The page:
The Warrior of Capestrano is a tall limestone statue of a Picene warrior dated to around 6th century BC. (The Picentes were an Italic tribe who lived in Picenum in the northern Adriatic coastal plain of ancient Italy. The endonym, if any, and its language are not known for certain). The statue stands at around 2.09 m. It was discovered accidentally in 1934 by a labourer ploughing the field in the Capestrano. The statue has traces of pink paint and features a hat with a huge brim and a disk-type armor (kardiophylax) protecting the chest and back.The warrior bears a short sword, knife and axe. He has also a defensive device known to the Greeks as mitra (a short apron covering the back), a wide belt, necklace and armlets. A South Picene inscription incised on the pillar standing to the right of the warrior reads: “Makupri koram opsút aninis rakinevíi pomp[úne]í” (“Aninis had this statue made most excellently for Rakinewis, the Pomp[onian]”). The subsequent investigation showed that the vineyard where the statue was found was situated above an Iron Age cemetery. Together with the warrior, a female statue in civilian attire was found at the same site, the so-called Lady of Capestrano. Beside the copy of the warrior there’s another ancient riddle, called the Sator Square…
Outside the restaurant, opposite to the square, there is the reason of our visit to Capestrano….
The Piccolomini Castle was built in the 13th century, on the hill next to the Tirino river and the Abbey of St. Peter ad Oratorium in a strategic position at 505 m above sea level. It was a feud of Tolomeo di Raiano in 1240, and was granted to the Acquaviva family in 1284 by Charles I of Angio (King Charles I of Sicily). Riccardo d’Acquaviva was thus named marquis of Capestrano. In 1462 the Castle passed on to Marquis Antonio I Todeschini Piccolomini d’Aragona (d. 1493), nephew of Pope Pius II, who enlarged the castle with new towers with battlements. In 1579 Marquess Costanza Piccolomini, daughter of Innico Piccolomini, sold the castle to Francesco I de’ Medici, Grand Duke of Tuscany. In 1743 the Castle passed on to Charles III of Spain in his capacity as Charles III Bourbon, King of Naples and the two Sicilies. In 1860 the Castle passed on to the Savoyard King of Italy.
The Capestrano Piccolomini Castle is, despite numerous interventions, one of the most interesting of Abruzzo fortified complexes. Its events are related to the succession of important families, from the Acquaviva, Dukes Valentine, Piccolomini, until the advent of the Medici whom the castle belonged until the abolition of feudalism. The fifteenth-century residential building, now the Town Hall, includes the remains of a pre-existing medieval fortification which preserves the impressive prismatic tower that dominates the height of the rest of the building. It consists of two bodies forming a “L” of which the largest, south-west, forms the bottom side of the main square of the village, while the smaller closes the inner courtyard to the north-west. The fort has a dual function: the castle in the sense of a fortified manor house and castle enclosure.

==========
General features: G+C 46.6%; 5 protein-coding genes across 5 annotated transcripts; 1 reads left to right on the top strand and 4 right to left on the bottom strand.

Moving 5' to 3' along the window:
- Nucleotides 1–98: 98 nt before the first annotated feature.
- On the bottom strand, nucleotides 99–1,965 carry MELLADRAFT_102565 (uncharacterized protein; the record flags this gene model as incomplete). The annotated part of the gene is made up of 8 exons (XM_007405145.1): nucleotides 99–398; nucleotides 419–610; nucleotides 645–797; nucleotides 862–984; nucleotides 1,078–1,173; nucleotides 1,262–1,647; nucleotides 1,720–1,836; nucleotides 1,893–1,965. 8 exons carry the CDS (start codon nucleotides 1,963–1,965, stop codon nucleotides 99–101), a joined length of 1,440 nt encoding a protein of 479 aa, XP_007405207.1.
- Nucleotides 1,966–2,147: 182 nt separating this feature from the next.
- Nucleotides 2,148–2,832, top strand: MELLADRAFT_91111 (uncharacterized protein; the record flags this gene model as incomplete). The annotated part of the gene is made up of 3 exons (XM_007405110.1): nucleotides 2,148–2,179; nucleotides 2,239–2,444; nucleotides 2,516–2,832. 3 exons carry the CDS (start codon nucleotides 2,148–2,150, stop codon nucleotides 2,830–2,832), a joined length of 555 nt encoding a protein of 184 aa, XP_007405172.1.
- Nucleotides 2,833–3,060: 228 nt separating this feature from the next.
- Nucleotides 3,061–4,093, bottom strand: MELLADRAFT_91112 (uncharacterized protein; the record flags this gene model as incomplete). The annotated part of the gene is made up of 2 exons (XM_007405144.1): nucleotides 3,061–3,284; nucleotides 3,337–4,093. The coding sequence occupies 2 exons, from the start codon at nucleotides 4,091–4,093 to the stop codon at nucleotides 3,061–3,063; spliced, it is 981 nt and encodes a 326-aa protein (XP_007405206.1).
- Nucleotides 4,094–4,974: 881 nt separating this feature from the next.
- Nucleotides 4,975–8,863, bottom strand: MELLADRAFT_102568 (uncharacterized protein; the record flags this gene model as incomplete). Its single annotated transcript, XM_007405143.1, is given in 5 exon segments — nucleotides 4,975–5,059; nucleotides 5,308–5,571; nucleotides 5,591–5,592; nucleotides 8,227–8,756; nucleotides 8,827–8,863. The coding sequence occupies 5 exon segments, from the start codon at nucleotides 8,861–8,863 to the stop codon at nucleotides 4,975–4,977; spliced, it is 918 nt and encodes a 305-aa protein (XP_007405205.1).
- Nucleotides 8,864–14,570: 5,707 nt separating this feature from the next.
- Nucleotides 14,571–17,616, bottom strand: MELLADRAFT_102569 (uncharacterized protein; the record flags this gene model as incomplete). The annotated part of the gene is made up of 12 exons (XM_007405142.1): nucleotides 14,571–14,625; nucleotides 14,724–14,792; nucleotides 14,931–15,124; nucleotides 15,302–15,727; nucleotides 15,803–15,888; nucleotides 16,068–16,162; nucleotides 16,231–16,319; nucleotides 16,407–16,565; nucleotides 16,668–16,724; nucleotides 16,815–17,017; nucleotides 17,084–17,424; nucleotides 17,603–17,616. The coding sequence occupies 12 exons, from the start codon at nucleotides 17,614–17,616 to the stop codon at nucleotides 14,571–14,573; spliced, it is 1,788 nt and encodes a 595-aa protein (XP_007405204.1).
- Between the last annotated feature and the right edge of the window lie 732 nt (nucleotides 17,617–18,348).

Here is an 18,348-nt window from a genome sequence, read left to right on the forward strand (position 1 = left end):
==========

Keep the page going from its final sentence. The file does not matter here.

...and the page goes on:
The main façade, which looks out on the village square, is clamped between two round towers and is the result of a radical transformation carried out in 1924 which has inserted into a stern defensive walls a big entrance, surmounted by the emblem of the Piccolomini. On the first floor there are five windows of marble dating back to the Renaissance. The original entrance to the complex was instead placed on the east side, protected by a moat; now the remains are still visible with the holes of the drawbridge chains now replaced by a stone staircase. The inner courtyard of a great beauty, presents in the middle a fifteenth century marble pit, flanked by columns with leafed capitals. A beautiful stone staircase gives access to the upper floors. The interior, completely restored following the restoration of 1924, it is now largely devoid of artistic interest with the exception of two valuable salons now become the center of social activities.
As you can see, there’s a new King of the Castle now…..